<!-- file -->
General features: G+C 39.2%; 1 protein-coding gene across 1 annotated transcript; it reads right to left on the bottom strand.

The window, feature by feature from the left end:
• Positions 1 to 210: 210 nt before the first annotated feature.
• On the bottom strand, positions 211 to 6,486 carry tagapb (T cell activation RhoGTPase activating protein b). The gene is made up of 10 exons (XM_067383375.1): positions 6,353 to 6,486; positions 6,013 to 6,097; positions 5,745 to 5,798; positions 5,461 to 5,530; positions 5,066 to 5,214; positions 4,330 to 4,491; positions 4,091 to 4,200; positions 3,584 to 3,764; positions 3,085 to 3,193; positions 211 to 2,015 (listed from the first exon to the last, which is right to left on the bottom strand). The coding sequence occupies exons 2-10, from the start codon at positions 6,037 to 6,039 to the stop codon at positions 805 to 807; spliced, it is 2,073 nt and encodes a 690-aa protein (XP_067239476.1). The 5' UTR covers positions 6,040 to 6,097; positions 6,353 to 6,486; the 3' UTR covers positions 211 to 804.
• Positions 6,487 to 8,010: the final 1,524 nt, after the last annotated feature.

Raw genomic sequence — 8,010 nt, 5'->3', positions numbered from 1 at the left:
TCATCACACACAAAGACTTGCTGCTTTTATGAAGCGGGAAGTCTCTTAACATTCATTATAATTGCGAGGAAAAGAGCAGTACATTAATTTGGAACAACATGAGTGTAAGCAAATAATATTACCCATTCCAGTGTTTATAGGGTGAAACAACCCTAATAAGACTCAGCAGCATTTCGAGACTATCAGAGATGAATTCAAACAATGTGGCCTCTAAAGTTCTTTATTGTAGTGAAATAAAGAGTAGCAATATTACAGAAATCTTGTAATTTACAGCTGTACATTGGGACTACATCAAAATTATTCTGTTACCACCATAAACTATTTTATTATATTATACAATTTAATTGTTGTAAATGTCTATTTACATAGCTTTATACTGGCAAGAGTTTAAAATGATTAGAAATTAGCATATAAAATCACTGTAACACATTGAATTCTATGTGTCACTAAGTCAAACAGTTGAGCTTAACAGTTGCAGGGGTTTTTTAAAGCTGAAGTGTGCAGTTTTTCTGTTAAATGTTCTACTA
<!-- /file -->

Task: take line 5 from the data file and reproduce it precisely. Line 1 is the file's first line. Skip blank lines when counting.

• Positions 6,487 to 8,010: the final 1,524 nt, after the last annotated feature.